Skip to comments.Battle of Lepanto
Posted on 10/07/2004 9:47:44 AM PDT by omega4412
Today is the anniversary of the Battle of Lepanto, October 7, 1571, in which a Christian navy under Don John of Austria defeated the Turks.
Commemorated in G K Chesterton's poem Lepanto. An excerpt...as Don John approaches, Mohammed ("Mahound") speaking to his demons...
"But a noise is in the mountains, in the mountains, and I know
The voice that shook our palacesfour hundred years ago:
It is he that saith not 'Kismet'; it is he that knows not Fate;
It is Richard, it is Raymond, it is Godfrey at the gate!
It is he whose loss is laughter when he counts the wager worth..."
Fans of the poem might like the book "Lepanto by G K Chesterton," edited by Dale Ahlquist, on the historical and literary background of the poem. Ahlquist writes,
"So the problem with the poem is that it is a defense of the Catholic Church, of the Crusades, and of war: three things not generally looked kindly upon in today's English literature classes. Of course, neither are rhyme and meter. The only 20th century poetry that is permitted to be studied is that which clashes with everything: with the ear, with history, and with common sense."
More on the history
For battle details, a book with many maps and illustrations that I liked was:
Lepanto 1571, The greatest naval battle of the Renaissance: Angus Konstam. Pub: Osprey
The battle also merited a chapter of the Victor Davis Hanson book "Carnage and Culture".
The Battle of Lepanto (1571)
The Song of Roland is another one that has pretty much disappeared from literature classes, for the same reason. These poems show just how long this battle has gone on. Time to end it once and for all.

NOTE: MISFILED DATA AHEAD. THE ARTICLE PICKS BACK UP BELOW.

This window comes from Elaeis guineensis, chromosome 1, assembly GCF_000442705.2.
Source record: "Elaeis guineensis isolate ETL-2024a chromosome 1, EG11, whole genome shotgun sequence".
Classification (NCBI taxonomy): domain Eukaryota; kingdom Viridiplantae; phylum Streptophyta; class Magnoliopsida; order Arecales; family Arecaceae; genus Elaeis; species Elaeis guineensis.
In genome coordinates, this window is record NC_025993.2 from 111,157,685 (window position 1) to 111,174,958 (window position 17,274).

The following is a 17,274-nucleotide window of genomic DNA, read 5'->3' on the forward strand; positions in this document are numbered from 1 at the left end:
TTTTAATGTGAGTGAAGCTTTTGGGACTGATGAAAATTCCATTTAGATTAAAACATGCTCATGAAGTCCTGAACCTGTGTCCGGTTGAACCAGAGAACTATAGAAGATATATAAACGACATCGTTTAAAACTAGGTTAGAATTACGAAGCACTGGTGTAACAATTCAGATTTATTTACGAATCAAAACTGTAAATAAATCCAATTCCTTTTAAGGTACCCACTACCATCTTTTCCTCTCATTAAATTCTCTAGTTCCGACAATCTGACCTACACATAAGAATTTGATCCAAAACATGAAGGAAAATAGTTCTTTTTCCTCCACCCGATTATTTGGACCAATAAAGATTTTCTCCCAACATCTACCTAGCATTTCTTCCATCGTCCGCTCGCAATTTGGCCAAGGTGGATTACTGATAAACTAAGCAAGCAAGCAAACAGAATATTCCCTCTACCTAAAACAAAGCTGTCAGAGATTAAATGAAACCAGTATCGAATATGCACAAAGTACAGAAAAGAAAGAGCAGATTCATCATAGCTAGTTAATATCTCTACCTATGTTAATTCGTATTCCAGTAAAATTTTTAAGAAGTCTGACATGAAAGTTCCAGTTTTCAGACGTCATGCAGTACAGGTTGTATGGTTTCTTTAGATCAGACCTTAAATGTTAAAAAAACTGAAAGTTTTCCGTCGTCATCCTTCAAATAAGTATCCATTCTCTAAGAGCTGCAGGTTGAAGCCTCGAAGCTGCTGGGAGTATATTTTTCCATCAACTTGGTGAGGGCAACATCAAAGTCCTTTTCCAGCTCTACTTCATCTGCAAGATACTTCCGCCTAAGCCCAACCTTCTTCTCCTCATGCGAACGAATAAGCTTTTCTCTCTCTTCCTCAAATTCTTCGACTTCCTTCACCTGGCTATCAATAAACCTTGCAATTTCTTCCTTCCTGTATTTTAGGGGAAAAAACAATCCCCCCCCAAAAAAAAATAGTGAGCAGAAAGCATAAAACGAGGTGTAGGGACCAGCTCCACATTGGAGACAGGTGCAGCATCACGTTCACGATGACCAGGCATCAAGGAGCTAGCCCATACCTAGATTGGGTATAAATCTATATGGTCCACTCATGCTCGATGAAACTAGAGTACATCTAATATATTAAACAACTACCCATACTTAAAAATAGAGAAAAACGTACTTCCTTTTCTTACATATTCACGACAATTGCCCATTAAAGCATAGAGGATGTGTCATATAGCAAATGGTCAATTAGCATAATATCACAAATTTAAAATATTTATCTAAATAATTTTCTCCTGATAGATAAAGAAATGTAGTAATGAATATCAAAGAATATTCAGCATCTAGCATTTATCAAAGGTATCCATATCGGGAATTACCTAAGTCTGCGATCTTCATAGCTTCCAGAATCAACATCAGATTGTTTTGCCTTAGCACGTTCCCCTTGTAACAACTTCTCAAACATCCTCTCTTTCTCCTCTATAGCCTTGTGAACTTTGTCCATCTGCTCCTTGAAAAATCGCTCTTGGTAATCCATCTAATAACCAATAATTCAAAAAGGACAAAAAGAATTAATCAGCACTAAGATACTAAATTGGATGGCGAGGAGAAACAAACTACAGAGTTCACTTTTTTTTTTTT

It is now, but it wasn't then. Then it was a part of the Holy Roman Empire, ruled by the Catholic Hapsburgs. The Empire had several ports on the Mediterranean. Lepanto was one of the two huge, significant battles that stopped the advance of Islam into Europe. The other was the battle of Vienna about a century later, where the Turkish (Islamic) siege of Vienna was broken.
Actually it was the Dale Ahlquist-edited book I bought, and read the poem & commentary. I'll try to get to Carnage & Culture sometime soon though.
"Also a tip of the hat to Battle of Lepanto veteran, Miguel de Cervantes."
After this battle, the sail powered galleon with broadside-firing cannon became the gold standard of naval power.
I won't spoil it for anyone...
You will get a bill for emergency services that resulted from my fainting!
Pray tell... what public school might this be?
yes, I am being sarcastic...
I have that book! It is really good!
It isn't taught in school. Bump for later read.
You caught me! I teach at a PRIVATE Catholic school, the University of Dayton.
Regarding the galley, a Christian edge at Lepanto was 70 of a prototype ship called the galleas which was an attempt to put galleon firepower on a galley.
Over the long run, the galleas, like the clipper ship, was a doomed concept.
Returning soon..I hope.
If I'm not mistake the Galleyas (sp?) was pretty much a galley with raised fighting platforms at the fo'csle & poop decks. Works fine for light guns & marines, but not for heavier guns that were on the horizon. Plus that must have made an oar powered vessel very unmanagable in the wind.
That is why I likened it to the clipper ship as a technological peak. It was the peak in terms of putting firepower on a galley. But of course ocean going vessels got bigger and stronger and there is a fixed maximum in terms of what can be rowed.